The Magazine

Arafat's War

By failing to hold the Palestinians accountable, Clinton and Barak invited disaster

Oct 23, 2000, Vol. 6, No. 06 • By TOM ROSE
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Jerusalem


HISTORY seldom renders such stark verdicts. What began seven years ago as a promise of peace in the Middle East has degenerated into one of the greatest failures in the history of American diplomacy. Never before has an American president invested so much in a man of whom he asked so little. And by demanding nothing of Palestinian leader Yasser Arafat, the Americans and Israelis, egged on by world opinion, actually impeded the single most essential precondition to peace: the political maturation of the Palestinians.


The famous handshake on the White House lawn on September 13, 1993, was a lucrative gesture for Arafat. It transformed a guerilla chieftain into a statesman. Bill Clinton lavished attention on Arafat, hosting him at the White House 13 times. Arafat got state dinners and over half a billion dollars in U.S. aid, plus land, an army, and all the trappings of statehood. And because no one ever thought to ask him not to, he used American largesse to create a corrupt and repressive regime that eliminates political opponents, tightly controls the media, and prevents the establishment of the free markets that could have produced jobs. As events have revealed, he also set up heavily armed militias reporting directly to him.


All that was ever asked of Arafat was to renounce his decades-long crusade to destroy the Jewish state. But when it became clear that he would not get 100 percent of what he demanded in negotiations, Arafat did what he does best: He started a war on his own terms. Israel now faces one of its darkest hours. Already the belief -- widely held just weeks ago -- that the Israelis were on the verge of achieving permanent acceptance by their neighbors has been shattered. Even the Israeli Left at last understands that its ten-year effort to win peace through concessions has been seen not as friendship but as weakness. Now, facing all-out war against Arafat's army, open rebellion by Arab citizens of Israel, and a dangerous resurgence of pan-Arab fury, the Israelis stand once again exposed to themselves and the world as a tiny, vulnerable enclave forced to fight for their very survival.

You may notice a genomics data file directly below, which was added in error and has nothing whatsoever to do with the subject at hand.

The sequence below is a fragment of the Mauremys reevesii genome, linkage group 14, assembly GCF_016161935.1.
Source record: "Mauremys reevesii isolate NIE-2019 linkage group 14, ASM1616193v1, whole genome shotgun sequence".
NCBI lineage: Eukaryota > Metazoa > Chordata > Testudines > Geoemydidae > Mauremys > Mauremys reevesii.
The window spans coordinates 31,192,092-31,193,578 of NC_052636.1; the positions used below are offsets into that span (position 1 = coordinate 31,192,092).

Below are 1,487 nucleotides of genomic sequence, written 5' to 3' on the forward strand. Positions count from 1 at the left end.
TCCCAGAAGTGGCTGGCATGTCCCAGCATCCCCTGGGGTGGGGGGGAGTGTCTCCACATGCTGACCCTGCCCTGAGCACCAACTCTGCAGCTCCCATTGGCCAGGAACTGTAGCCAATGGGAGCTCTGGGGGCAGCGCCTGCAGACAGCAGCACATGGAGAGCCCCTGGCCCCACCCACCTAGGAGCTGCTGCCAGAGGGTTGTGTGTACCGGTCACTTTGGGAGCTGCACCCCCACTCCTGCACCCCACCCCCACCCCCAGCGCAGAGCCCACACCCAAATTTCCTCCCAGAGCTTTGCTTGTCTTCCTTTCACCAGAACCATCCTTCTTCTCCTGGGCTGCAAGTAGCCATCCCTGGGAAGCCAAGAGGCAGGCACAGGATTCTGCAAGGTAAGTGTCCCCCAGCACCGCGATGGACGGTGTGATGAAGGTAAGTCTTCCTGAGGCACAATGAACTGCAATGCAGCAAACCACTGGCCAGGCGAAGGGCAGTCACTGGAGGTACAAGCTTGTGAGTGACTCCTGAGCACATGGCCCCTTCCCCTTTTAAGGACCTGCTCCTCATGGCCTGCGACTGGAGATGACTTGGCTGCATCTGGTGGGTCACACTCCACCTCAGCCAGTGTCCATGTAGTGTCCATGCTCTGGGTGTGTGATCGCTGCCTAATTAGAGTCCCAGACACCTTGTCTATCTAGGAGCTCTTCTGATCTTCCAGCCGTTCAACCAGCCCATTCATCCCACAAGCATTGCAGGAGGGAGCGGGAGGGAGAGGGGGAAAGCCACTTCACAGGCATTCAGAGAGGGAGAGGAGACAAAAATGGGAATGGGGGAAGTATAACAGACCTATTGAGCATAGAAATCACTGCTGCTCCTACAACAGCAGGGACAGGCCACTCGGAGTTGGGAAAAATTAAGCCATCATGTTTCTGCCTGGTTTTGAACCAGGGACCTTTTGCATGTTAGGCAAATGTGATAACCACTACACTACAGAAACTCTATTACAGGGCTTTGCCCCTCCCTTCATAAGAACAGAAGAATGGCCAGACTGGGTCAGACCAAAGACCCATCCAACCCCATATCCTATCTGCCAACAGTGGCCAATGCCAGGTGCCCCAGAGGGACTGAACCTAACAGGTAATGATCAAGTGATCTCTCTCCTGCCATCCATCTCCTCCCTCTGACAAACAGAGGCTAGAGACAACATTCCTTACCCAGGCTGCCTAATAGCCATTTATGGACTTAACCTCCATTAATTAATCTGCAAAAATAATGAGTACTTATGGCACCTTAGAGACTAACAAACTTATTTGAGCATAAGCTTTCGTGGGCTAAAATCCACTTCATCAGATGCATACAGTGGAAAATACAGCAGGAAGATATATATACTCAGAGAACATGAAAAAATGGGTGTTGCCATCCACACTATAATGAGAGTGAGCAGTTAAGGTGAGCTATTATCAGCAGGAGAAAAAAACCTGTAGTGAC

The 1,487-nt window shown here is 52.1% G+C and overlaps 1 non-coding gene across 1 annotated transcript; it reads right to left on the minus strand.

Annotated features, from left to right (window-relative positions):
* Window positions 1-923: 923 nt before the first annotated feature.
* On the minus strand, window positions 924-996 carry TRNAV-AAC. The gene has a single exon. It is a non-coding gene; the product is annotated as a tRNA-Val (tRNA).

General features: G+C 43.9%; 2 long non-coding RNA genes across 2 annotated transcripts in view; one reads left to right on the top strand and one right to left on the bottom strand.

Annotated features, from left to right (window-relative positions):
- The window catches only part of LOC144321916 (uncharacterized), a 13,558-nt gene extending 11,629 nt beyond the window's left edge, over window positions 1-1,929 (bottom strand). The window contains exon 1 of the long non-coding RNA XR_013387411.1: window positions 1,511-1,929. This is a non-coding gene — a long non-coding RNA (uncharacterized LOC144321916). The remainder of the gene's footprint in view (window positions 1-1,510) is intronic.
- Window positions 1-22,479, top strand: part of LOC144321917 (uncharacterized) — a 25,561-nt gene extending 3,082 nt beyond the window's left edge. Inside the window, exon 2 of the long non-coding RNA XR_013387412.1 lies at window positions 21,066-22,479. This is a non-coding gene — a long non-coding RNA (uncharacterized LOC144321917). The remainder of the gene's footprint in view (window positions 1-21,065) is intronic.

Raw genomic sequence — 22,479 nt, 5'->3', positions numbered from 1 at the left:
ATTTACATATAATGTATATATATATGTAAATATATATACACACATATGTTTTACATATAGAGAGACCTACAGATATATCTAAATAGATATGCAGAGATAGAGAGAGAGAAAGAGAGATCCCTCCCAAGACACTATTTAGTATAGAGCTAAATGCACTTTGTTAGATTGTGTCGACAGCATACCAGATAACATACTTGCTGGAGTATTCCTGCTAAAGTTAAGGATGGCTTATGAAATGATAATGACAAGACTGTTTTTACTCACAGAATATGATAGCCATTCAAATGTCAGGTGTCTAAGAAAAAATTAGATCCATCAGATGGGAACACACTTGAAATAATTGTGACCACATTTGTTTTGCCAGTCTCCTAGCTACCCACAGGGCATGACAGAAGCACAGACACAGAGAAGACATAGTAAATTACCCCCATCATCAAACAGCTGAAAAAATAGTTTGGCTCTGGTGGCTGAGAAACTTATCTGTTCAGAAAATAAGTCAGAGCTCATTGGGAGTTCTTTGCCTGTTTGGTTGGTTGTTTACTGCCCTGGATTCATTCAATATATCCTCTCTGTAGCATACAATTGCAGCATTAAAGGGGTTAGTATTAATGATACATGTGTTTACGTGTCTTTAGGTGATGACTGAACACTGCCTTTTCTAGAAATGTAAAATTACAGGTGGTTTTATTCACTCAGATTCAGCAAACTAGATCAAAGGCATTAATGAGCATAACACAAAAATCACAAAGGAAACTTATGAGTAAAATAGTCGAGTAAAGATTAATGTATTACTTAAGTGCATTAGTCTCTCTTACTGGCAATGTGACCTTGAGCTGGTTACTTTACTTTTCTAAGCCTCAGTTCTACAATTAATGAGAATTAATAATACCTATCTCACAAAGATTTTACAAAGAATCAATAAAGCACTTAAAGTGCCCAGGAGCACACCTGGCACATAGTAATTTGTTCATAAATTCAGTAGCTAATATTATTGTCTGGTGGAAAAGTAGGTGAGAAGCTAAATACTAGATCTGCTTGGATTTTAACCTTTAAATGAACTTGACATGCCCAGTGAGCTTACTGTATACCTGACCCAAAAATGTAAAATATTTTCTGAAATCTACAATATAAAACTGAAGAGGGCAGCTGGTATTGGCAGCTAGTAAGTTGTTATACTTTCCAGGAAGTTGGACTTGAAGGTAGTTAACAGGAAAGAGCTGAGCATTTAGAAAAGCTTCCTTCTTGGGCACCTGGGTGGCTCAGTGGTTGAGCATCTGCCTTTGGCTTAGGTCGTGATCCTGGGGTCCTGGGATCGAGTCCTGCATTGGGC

The question "Who lost Oslo?" can't be asked too soon. While Israelis don't completely agree on the answer, they universally accept that Oslo is dead. But official Washington won't let go. As of this writing, President Clinton still has not publicly laid any blame at the feet of Arafat, while Al Gore argued in the second presidential debate that the United States must remain neutral in the current conflict. The State Department line is that Israeli opposition leader Ariel Sharon's visit to the Temple Mount on September 28 caused some if not all of the violence. Not only does this view invite further bloodshed, it epitomizes Oslo's fatal infantilization of the Palestinians.


By always allowing Arafat to find cover for his violations, American policy only reinforced a racist view of Palestinians in particular and Arabs in general. By allowing Arafat to blame Sharon for the latest violence, policy makers are really saying that Palestinians are like children, incapable of exercising self-control, and therefore cannot be expected or required to uphold any acceptable standard of civilized behavior.


Sharon's visit to the Temple Mount wasn't the only message Palestinians received in the days leading up to Arafat's "Intifada for Jerusalem." First came a dramatic break from established U.S. policy, when American ambassador to Israel Martin Indyk, in a speech delivered at Jerusalem's Hebrew Union College on September 14, publicly called for the re-division of Jerusalem. Until then, Washington had always insisted that the final status of the city must be negotiated directly by the interested parties. By urging that Jerusalem be "shared," Indyk sent an unmistakable signal that the United States now backed Palestinians' claims to half of Israel's capital.


To Palestinians, this meant the battle for Jerusalem was on. All Arafat needed was a pretext. When Prime Minister Barak himself finally broke the taboo and told the Jerusalem Post on September 27 that there would be "two capitals" in Jerusalem, Arafat got what he needed: Almost immediately upon hearing Barak's statement, Sharon finalized plans for taking a contingent of Likud lawmakers to visit the Temple Mount to assert that Israel's capital would not be divided without a fight.